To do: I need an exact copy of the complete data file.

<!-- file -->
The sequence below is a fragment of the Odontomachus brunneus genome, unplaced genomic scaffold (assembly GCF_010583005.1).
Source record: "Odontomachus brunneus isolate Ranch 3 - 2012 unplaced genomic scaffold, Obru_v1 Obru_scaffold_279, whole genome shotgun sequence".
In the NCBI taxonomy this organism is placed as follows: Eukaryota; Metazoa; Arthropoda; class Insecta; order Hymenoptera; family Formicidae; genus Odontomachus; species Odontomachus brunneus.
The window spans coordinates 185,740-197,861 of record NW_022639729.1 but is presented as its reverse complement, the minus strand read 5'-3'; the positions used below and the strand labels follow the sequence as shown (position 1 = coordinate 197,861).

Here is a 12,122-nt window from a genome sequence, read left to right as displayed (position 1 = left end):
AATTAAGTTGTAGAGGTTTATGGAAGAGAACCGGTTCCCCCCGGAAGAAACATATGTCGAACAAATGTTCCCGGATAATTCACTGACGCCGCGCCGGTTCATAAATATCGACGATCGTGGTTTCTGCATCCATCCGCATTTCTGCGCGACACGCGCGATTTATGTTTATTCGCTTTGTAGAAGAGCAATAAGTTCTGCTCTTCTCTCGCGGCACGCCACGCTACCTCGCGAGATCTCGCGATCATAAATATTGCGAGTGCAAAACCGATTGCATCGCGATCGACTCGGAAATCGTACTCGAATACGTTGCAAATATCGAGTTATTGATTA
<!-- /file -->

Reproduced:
The sequence below is a fragment of the Odontomachus brunneus genome, unplaced genomic scaffold (assembly GCF_010583005.1).
Source record: "Odontomachus brunneus isolate Ranch 3 - 2012 unplaced genomic scaffold, Obru_v1 Obru_scaffold_279, whole genome shotgun sequence".
In the NCBI taxonomy this organism is placed as follows: Eukaryota; Metazoa; Arthropoda; class Insecta; order Hymenoptera; family Formicidae; genus Odontomachus; species Odontomachus brunneus.
The window spans coordinates 185,740-197,861 of record NW_022639729.1 but is presented as its reverse complement, the minus strand read 5'-3'; the positions used below and the strand labels follow the sequence as shown (position 1 = coordinate 197,861).

Here is a 12,122-nt window from a genome sequence, read left to right as displayed (position 1 = left end):
AATTAAGTTGTAGAGGTTTATGGAAGAGAACCGGTTCCCCCCGGAAGAAACATATGTCGAACAAATGTTCCCGGATAATTCACTGACGCCGCGCCGGTTCATAAATATCGACGATCGTGGTTTCTGCATCCATCCGCATTTCTGCGCGACACGCGCGATTTATGTTTATTCGCTTTGTAGAAGAGCAATAAGTTCTGCTCTTCTCTCGCGGCACGCCACGCTACCTCGCGAGATCTCGCGATCATAAATATTGCGAGTGCAAAACCGATTGCATCGCGATCGACTCGGAAATCGTACTCGAATACGTTGCAAATATCGAGTTATTGATTA